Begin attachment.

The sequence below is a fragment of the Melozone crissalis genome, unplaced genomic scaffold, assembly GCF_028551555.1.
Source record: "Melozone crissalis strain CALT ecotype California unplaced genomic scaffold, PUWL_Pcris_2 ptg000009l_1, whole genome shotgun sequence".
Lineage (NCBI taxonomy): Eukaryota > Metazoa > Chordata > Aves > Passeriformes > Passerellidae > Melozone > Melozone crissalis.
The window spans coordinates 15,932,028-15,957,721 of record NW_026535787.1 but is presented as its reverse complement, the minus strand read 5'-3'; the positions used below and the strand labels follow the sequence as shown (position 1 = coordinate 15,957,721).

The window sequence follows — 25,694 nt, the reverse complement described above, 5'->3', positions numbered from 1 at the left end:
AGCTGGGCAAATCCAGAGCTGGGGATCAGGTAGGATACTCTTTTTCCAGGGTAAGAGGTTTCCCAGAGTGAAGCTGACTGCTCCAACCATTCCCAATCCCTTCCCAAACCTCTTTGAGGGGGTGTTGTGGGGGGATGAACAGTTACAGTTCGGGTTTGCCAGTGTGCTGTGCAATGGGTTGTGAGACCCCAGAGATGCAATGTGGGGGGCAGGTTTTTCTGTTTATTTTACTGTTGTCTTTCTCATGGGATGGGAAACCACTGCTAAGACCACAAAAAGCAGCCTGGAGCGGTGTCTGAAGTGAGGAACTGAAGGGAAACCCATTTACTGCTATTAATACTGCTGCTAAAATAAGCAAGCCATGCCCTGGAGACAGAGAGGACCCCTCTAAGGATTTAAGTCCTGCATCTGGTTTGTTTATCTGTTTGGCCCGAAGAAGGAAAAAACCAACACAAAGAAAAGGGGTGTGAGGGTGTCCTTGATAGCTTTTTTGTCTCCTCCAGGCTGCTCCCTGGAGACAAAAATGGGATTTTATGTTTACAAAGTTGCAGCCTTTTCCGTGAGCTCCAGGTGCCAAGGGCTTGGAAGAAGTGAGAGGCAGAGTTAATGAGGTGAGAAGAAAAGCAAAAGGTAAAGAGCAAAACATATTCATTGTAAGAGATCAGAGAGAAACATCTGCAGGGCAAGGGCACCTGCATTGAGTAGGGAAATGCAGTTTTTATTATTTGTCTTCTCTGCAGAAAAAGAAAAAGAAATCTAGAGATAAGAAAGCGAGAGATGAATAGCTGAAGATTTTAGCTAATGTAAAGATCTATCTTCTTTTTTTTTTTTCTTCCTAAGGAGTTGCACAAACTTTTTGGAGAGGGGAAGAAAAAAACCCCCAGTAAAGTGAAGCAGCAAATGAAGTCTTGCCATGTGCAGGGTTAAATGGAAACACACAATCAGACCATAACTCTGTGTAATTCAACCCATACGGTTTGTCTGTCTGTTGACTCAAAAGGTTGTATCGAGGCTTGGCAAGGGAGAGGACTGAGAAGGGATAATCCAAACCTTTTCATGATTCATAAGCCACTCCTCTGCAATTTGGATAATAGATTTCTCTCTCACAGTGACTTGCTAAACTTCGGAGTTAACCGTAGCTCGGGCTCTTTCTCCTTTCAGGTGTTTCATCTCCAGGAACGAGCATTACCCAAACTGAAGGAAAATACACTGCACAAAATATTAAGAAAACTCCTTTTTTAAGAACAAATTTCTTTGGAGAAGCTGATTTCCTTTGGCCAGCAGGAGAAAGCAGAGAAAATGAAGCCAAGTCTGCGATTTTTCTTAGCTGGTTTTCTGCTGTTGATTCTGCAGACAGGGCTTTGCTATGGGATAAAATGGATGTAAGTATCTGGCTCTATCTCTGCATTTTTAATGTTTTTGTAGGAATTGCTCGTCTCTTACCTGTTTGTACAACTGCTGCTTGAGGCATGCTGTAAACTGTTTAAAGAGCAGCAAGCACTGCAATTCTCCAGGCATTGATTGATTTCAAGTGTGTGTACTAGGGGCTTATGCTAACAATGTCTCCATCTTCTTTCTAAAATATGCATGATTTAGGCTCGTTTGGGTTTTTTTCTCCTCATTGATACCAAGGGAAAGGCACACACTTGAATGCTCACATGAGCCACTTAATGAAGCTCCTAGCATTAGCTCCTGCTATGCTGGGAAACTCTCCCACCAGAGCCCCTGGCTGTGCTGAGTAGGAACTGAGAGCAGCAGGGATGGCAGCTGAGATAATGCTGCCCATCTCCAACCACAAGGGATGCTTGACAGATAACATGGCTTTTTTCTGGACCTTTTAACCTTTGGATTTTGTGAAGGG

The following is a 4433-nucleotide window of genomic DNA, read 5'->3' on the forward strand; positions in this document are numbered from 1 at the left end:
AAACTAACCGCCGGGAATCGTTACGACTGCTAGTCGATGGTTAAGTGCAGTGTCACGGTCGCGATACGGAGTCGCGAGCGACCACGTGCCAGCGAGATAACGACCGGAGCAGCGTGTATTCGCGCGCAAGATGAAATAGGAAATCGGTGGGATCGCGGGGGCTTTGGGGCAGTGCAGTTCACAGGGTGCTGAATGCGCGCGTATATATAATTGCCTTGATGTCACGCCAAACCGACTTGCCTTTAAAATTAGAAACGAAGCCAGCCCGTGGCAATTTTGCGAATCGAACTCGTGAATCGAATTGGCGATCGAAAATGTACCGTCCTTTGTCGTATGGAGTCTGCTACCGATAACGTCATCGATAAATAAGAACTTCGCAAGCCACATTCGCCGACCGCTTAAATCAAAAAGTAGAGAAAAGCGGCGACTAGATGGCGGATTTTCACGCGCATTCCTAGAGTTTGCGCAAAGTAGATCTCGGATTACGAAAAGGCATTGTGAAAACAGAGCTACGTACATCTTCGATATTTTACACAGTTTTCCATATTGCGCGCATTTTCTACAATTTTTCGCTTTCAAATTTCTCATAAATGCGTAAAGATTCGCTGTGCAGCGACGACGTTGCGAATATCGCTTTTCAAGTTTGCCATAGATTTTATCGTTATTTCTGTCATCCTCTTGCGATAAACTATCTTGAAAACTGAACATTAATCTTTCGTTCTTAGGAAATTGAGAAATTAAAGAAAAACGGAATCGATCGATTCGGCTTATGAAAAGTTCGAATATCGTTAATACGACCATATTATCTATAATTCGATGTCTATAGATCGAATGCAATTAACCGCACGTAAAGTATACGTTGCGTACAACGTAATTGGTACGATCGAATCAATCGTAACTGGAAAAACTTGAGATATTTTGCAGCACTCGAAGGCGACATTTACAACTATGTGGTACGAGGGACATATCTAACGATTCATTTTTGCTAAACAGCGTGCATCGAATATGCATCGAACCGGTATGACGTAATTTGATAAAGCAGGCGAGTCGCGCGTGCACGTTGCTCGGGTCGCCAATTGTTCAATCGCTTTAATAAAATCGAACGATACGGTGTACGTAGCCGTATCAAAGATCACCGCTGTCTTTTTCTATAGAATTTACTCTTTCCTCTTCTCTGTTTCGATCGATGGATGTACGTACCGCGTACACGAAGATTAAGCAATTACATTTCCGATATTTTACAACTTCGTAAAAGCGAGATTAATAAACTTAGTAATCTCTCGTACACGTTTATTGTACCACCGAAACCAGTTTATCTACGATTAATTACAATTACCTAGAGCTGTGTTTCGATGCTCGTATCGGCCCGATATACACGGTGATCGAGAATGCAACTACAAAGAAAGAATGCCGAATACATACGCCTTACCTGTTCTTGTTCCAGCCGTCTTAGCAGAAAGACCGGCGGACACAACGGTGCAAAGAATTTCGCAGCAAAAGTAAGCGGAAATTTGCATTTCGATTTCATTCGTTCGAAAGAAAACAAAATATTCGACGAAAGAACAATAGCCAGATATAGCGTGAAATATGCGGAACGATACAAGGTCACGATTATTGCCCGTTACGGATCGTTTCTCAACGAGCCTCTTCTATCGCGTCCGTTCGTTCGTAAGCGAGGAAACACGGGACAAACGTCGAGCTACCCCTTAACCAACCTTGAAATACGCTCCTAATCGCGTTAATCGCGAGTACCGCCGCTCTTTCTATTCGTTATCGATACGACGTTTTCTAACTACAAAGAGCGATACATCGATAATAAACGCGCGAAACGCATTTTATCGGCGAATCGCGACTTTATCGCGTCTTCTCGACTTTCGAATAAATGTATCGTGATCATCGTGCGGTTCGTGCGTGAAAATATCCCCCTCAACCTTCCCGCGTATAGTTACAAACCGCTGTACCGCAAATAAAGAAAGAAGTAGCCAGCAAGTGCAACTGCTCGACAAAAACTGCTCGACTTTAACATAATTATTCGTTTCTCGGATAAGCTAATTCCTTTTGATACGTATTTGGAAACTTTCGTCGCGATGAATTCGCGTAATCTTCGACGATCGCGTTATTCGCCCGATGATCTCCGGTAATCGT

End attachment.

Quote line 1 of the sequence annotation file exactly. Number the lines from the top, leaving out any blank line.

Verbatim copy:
The sequence below is a fragment of the Melozone crissalis genome, unplaced genomic scaffold, assembly GCF_028551555.1.